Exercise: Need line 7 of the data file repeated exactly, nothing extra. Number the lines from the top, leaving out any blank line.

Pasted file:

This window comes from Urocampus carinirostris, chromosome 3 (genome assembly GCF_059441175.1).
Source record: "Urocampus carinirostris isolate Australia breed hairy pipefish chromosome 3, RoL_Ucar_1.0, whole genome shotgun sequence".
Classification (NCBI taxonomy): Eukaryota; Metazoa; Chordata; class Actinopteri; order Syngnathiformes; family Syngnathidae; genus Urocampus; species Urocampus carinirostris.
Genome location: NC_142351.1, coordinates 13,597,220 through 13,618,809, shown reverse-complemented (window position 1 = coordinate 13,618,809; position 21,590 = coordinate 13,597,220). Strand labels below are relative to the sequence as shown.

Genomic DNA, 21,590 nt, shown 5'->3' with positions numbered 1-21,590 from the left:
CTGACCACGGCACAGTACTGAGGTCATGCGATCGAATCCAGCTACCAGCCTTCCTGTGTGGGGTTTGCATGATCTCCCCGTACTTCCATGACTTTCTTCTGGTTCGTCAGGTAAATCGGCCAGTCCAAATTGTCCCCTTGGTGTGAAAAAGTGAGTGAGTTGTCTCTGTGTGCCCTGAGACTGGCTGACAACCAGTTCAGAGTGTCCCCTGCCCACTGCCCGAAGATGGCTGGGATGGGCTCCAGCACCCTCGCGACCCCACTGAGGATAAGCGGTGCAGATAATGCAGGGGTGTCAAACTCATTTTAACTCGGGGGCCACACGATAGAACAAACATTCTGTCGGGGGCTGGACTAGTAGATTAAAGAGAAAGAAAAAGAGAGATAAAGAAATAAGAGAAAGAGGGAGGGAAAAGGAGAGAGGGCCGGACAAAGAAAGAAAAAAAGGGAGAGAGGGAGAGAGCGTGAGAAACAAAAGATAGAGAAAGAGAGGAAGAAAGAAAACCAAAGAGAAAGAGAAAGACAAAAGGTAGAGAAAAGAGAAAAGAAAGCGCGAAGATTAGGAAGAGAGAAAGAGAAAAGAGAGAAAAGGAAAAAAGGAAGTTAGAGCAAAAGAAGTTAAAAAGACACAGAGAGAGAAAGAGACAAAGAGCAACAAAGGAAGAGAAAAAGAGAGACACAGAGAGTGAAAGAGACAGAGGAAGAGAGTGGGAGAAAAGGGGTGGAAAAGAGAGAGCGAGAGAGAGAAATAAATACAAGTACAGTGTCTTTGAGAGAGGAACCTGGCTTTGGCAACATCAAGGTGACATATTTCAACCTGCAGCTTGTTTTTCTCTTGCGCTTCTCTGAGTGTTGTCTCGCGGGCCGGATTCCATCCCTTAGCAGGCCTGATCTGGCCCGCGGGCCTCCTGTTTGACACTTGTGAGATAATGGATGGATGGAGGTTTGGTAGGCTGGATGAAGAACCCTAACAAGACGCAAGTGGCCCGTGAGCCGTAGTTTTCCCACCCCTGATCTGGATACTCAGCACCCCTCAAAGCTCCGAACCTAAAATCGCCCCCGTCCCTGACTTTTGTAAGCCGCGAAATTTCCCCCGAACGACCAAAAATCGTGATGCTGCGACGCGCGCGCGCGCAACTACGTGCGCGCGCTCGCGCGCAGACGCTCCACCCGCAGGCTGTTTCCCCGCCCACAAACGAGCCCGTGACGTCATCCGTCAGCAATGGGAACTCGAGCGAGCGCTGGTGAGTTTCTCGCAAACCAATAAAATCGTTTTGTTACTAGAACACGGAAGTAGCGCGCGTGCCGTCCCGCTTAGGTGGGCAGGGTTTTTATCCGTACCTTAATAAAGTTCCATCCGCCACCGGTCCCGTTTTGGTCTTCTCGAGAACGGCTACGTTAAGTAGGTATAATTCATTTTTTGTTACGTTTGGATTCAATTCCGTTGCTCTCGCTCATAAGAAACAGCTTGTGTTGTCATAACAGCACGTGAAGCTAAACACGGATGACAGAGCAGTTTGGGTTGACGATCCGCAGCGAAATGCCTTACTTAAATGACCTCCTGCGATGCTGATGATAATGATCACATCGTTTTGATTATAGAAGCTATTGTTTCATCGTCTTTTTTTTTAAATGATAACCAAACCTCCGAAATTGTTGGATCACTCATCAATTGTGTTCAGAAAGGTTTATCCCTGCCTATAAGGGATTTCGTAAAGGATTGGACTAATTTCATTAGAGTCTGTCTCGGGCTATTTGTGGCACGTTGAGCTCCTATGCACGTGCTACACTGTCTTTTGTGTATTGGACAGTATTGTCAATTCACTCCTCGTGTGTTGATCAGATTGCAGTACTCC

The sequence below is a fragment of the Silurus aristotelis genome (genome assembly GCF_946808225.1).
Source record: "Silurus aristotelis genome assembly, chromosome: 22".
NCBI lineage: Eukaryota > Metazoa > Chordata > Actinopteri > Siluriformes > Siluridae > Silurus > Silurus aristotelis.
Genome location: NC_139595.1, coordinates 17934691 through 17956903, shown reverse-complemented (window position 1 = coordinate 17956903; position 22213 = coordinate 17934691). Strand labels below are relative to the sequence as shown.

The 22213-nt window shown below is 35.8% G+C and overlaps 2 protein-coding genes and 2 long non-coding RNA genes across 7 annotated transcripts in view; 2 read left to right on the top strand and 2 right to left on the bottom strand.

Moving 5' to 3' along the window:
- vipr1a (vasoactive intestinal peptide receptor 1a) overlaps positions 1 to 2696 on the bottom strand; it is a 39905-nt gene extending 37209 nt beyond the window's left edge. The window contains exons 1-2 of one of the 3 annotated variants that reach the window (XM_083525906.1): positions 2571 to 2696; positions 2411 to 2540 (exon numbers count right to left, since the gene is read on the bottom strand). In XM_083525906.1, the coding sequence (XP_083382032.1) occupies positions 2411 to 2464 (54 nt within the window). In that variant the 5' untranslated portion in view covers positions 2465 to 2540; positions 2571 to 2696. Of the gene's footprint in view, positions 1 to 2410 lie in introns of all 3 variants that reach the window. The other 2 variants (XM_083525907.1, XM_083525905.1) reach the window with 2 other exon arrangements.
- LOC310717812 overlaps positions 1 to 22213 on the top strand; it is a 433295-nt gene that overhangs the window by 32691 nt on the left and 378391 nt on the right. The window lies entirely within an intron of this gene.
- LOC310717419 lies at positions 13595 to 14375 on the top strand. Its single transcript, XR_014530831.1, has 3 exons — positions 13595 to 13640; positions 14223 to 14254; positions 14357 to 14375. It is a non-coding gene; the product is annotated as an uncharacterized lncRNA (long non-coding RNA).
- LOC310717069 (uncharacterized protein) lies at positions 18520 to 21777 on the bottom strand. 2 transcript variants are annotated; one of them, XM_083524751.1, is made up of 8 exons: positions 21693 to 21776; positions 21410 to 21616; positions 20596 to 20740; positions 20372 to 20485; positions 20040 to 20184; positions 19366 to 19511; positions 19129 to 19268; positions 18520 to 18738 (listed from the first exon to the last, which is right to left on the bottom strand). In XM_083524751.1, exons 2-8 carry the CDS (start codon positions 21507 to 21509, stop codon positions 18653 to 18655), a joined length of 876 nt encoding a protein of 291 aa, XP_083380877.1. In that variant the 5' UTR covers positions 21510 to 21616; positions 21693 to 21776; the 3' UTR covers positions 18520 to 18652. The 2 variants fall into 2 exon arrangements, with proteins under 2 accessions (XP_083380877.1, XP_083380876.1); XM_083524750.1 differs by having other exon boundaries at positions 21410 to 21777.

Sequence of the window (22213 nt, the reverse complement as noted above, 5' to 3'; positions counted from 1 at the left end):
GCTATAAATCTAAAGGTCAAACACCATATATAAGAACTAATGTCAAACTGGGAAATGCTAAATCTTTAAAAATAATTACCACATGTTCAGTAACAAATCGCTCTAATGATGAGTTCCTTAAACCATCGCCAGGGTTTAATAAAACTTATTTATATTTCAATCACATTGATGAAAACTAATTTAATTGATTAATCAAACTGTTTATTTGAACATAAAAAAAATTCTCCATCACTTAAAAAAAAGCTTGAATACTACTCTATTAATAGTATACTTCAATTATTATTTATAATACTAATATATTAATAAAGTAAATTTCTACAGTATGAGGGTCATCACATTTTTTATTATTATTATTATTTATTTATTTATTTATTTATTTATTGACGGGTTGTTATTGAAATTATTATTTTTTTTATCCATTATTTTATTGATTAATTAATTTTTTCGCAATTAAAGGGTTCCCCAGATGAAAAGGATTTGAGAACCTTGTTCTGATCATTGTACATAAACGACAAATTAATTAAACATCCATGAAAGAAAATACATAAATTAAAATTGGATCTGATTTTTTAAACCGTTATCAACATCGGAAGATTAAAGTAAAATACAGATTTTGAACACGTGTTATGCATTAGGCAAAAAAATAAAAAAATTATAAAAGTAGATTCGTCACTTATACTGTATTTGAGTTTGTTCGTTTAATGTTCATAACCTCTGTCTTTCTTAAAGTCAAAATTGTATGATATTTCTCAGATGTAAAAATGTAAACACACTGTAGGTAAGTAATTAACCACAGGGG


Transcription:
The sequence below is a fragment of the Silurus aristotelis genome (genome assembly GCF_946808225.1).